Our growth strategy includes the pursuit of acquisitions and new product development which could have a material adverse effect on our business, financial condition, results of operations and growth prospects.

 

Our business strategy includes growth through strategic acquisitions of one or more complimentary businesses and the development of new products and technologies. Growth through acquisitions and/or new product development will involve significant expenditures of capital and other resources and involve significant risks. Developing new pharmaceutical products will result in research and development costs that may achieve no tangible results and will adversely affect our future profitability. In addition, any acquisition or combination that we consummate will likely involve, among other things, the payment of cash, the incurrence of contingent liabilities and the amortization of expenses related to goodwill and other intangible assets, and transaction costs, which may adversely affect our business, financial condition, results of operations and growth prospects. Our ability to integrate and organize any new businesses and/or products, whether internally developed or obtained by acquisition or combination, will likely require significant expansion of our operations. There is no assurance that we will have or be able to obtain the necessary resources to satisfactorily effect such expansion, and the failure to do so could have a material adverse effect on our business, financial condition, results of operations and growth prospects. In addition, future acquisitions or combinations by the company involve risks of, among other things, entering markets or segments in which we have no or limited prior experience, the potential loss of key employees or difficulty, delay or failure in the integration of the operations of any such new business with our current business and operating and financial difficulties of any new or newly combined operations, any of which could have a materially adverse effect on our business, financial condition, results of operations and growth prospects. Moreover, there can be no assurance that the anticipated benefits of any internally developed new business segment or business combination will be realized.

 

The failure to maintain our relationships with our existing customers or the failure to obtain new customers could negatively affect our revenues and decrease our earnings or have an adverse impact on our business.

 

We maintain purchase orders for the sales of our products to our customers. Although we have entered into agreements to supply our customers, we cannot assure that such agreements will be renewed when the terms of such agreements expire or that our relationships with our customers will be maintained on satisfactory terms or at all. The failure to maintain our relationships with our customers or the failure to obtain new customers could negatively affect our revenues and decrease our earnings or have an adverse impact on our business.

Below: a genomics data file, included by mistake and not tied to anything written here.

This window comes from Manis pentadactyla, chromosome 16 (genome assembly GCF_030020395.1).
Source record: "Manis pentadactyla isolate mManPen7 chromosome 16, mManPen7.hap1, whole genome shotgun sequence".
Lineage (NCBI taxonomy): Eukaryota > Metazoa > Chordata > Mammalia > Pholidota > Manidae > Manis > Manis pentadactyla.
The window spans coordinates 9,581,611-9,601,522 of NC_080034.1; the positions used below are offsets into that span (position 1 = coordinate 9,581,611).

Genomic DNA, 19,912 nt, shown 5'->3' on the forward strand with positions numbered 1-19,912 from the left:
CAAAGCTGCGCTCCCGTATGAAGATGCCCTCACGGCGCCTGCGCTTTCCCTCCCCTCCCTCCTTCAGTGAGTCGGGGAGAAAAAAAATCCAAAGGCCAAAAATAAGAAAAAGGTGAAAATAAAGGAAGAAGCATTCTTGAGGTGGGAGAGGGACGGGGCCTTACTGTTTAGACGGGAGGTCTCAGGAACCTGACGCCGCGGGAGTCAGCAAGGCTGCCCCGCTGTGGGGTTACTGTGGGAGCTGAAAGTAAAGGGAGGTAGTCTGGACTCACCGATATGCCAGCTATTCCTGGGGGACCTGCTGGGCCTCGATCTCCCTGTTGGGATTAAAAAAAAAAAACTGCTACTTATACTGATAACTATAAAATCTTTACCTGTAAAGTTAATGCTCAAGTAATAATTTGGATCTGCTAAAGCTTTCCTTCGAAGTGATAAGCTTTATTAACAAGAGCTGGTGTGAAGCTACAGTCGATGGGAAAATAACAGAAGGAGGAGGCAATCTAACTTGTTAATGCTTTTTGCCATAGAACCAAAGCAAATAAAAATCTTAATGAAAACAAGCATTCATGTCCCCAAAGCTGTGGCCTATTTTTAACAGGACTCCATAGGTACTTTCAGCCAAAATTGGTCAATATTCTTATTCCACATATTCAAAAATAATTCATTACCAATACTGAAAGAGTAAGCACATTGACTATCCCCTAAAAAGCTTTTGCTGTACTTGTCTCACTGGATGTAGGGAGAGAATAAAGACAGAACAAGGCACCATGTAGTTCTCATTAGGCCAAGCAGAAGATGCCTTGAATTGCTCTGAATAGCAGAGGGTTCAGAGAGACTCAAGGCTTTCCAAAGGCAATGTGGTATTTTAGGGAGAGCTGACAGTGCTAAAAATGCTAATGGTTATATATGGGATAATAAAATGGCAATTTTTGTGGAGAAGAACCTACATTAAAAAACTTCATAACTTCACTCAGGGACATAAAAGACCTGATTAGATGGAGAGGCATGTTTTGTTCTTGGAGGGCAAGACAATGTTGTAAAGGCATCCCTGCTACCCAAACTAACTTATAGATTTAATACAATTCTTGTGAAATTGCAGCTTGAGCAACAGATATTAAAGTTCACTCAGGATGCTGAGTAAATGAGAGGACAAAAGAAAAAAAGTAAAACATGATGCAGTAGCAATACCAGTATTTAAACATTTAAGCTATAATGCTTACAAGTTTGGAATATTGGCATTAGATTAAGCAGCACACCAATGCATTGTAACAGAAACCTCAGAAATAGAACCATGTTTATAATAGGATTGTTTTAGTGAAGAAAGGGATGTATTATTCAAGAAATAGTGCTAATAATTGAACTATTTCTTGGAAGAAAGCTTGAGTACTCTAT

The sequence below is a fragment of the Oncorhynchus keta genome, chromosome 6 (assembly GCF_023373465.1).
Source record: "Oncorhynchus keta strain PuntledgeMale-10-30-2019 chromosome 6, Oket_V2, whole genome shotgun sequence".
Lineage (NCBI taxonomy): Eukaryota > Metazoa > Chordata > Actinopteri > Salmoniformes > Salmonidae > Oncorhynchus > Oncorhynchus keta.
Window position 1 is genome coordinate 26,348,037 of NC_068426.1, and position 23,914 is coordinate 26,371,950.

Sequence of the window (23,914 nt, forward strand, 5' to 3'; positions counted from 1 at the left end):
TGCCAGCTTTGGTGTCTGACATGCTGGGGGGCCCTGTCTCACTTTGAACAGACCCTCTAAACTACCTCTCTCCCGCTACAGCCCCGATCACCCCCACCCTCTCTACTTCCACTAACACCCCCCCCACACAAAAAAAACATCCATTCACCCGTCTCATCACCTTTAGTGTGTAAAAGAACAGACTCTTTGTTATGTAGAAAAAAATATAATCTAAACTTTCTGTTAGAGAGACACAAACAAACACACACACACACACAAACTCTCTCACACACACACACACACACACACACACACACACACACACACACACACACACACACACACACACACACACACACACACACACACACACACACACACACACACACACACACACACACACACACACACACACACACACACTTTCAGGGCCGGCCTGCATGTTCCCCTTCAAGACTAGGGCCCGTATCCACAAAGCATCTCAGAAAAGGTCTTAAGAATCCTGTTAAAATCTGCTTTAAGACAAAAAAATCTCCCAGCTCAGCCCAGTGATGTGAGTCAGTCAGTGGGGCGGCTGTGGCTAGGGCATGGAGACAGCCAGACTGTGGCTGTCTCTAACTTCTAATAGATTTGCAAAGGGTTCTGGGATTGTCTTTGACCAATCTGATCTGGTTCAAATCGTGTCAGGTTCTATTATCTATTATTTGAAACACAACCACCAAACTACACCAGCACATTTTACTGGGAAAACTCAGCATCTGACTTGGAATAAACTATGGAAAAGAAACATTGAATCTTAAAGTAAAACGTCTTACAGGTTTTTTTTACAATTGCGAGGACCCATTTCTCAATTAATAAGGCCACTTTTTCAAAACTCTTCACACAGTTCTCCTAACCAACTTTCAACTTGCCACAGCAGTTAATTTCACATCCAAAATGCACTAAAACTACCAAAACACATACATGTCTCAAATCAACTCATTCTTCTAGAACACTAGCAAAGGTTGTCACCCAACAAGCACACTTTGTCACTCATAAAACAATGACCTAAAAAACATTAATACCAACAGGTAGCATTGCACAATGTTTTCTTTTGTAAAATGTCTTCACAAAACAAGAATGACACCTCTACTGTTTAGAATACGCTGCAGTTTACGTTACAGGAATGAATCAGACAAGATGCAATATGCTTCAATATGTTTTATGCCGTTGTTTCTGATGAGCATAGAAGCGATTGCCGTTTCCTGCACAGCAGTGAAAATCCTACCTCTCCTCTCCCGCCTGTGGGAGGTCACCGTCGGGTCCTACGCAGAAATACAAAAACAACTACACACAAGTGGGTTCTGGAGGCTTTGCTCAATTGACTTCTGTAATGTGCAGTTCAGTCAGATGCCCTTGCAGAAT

We rely on a limited number of suppliers and the loss of any of our suppliers, or delays or problems in the supply of materials used in our products, could materially and adversely affect our business, financial condition, results of operations and growth prospects.

 

We generally rely on a limited number of suppliers for most of the primary materials used in our products. Our suppliers may not be able to supply the necessary materials without interruption and we may not have adequate remedies for such failure, which could result in a shortage of our products. If one of our suppliers fails or refuses to supply us for any reason, it could take time and expense to obtain a new supplier. In addition, our failure to maintain existing relationships with our suppliers or to establish new relationships in the future could negatively affect our ability to obtain the materials used in our products in a timely manner. The search for new suppliers could potentially delay the manufacture of our products, resulting in shortages in the marketplace and may cause us to incur additional expense. Failure to comply with applicable legal requirements subjects our suppliers to possible legal or regulatory action, including shutdown, which may adversely affect their ability to supply us with the materials we need for our products. Any delay in supplying, or failure to supply, materials for our products by any of our suppliers could result in our inability to meet the commercial demand for our products, and could adversely affect our business, financial condition, results of operations and growth prospects.

 

Our existing indebtedness may adversely affect our ability to obtain additional funds and may increase our vulnerability to economic or business downturns.

 

We are subject to a number of risks associated with our indebtedness, including: